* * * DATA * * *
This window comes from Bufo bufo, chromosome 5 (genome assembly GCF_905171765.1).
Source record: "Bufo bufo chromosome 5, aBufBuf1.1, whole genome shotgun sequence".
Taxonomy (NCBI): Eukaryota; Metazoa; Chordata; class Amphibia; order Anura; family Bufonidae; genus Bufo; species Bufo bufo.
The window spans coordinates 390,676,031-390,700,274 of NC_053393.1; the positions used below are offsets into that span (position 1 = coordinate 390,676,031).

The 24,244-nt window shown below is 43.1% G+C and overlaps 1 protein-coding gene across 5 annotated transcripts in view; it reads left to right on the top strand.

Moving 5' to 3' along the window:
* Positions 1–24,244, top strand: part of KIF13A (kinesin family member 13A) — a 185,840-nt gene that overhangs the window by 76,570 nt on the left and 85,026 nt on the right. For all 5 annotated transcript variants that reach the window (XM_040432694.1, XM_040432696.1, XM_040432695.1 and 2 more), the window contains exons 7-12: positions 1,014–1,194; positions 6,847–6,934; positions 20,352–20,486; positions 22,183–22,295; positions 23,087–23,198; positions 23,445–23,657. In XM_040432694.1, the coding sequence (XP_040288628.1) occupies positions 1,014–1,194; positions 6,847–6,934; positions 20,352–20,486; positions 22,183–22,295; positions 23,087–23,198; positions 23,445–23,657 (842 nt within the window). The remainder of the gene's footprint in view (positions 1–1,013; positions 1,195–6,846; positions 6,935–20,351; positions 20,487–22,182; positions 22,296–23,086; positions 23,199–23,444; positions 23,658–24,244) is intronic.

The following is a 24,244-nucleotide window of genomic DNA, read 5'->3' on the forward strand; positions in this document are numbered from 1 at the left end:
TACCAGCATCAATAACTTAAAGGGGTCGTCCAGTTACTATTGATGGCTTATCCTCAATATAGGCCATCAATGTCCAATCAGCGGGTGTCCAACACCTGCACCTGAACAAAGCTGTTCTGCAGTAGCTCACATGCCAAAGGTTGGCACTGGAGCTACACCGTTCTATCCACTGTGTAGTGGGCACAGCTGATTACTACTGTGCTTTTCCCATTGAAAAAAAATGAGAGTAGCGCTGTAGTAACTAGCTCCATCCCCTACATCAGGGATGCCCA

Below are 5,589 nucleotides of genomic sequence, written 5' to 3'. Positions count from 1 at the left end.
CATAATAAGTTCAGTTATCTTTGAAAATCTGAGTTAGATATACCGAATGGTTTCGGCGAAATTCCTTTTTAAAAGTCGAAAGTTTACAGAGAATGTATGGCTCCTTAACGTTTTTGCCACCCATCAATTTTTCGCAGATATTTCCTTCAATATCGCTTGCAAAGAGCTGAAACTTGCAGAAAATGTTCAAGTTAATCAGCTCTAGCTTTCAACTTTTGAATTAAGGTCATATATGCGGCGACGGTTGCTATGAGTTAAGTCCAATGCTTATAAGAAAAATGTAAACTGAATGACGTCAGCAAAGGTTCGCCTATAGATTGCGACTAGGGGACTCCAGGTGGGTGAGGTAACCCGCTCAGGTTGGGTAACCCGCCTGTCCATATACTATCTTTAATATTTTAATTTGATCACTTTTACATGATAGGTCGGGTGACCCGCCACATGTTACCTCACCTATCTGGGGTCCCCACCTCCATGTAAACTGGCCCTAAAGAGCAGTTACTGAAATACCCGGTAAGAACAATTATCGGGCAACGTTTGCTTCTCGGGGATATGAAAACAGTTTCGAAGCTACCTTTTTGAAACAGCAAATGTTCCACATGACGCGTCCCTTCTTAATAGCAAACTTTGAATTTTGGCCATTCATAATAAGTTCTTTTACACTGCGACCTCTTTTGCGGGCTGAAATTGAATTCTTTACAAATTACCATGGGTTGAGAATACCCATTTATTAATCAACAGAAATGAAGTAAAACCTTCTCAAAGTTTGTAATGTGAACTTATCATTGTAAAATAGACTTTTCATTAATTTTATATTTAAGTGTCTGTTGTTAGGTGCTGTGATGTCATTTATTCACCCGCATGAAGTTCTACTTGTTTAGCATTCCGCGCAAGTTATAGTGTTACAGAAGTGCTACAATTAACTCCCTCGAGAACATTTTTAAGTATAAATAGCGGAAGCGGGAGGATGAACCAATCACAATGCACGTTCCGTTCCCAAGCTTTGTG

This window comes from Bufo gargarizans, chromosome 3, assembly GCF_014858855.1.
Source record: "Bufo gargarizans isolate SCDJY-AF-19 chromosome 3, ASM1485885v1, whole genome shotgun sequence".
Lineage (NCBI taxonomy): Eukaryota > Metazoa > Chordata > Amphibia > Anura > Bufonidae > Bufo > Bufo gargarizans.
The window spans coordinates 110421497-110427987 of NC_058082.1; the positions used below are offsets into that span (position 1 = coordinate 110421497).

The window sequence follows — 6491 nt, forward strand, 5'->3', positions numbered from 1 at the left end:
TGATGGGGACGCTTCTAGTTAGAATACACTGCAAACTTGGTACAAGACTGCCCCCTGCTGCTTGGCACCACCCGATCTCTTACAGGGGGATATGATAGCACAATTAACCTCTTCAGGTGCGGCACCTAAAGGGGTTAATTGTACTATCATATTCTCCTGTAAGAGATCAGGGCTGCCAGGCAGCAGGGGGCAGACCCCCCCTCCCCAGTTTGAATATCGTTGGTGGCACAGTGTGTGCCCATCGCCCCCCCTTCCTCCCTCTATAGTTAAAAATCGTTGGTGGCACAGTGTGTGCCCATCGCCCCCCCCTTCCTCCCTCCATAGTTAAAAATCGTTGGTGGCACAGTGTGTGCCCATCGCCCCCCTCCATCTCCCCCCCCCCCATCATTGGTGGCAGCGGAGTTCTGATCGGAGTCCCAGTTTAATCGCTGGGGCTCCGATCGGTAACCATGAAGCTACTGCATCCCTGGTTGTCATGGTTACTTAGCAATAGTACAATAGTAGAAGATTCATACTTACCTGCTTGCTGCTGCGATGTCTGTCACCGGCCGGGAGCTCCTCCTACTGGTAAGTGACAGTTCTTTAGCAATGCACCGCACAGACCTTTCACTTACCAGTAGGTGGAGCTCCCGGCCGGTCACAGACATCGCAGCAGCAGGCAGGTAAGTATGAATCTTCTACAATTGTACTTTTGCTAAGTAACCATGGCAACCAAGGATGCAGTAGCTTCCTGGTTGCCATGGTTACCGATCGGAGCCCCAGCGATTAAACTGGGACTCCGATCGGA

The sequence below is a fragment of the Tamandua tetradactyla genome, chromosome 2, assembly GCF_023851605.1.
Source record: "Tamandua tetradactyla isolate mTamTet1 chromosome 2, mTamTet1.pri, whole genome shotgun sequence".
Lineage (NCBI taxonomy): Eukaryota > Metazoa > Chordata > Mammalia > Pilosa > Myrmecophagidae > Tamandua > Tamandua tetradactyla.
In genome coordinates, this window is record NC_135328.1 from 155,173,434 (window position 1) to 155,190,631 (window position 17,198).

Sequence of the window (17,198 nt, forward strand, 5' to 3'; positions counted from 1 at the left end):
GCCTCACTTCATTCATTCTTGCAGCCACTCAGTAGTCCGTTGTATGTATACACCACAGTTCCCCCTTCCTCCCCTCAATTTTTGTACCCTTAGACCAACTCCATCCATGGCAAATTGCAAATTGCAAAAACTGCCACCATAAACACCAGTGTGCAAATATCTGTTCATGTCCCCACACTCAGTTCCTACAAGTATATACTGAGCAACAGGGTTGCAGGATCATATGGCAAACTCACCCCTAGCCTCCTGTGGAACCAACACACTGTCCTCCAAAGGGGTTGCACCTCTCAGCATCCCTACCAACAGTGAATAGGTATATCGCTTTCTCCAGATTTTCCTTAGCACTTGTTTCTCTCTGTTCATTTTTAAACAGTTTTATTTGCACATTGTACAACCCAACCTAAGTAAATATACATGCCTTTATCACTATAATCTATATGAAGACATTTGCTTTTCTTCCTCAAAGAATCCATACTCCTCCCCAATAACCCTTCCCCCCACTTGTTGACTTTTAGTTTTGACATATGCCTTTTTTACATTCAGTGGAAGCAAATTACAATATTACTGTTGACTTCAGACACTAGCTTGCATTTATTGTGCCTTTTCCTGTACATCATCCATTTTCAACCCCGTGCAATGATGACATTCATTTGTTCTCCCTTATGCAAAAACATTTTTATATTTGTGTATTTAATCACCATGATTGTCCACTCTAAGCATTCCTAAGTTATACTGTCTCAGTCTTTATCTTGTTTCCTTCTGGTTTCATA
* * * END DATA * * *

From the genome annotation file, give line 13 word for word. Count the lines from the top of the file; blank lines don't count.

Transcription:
Source record: "Bufo gargarizans isolate SCDJY-AF-19 chromosome 3, ASM1485885v1, whole genome shotgun sequence".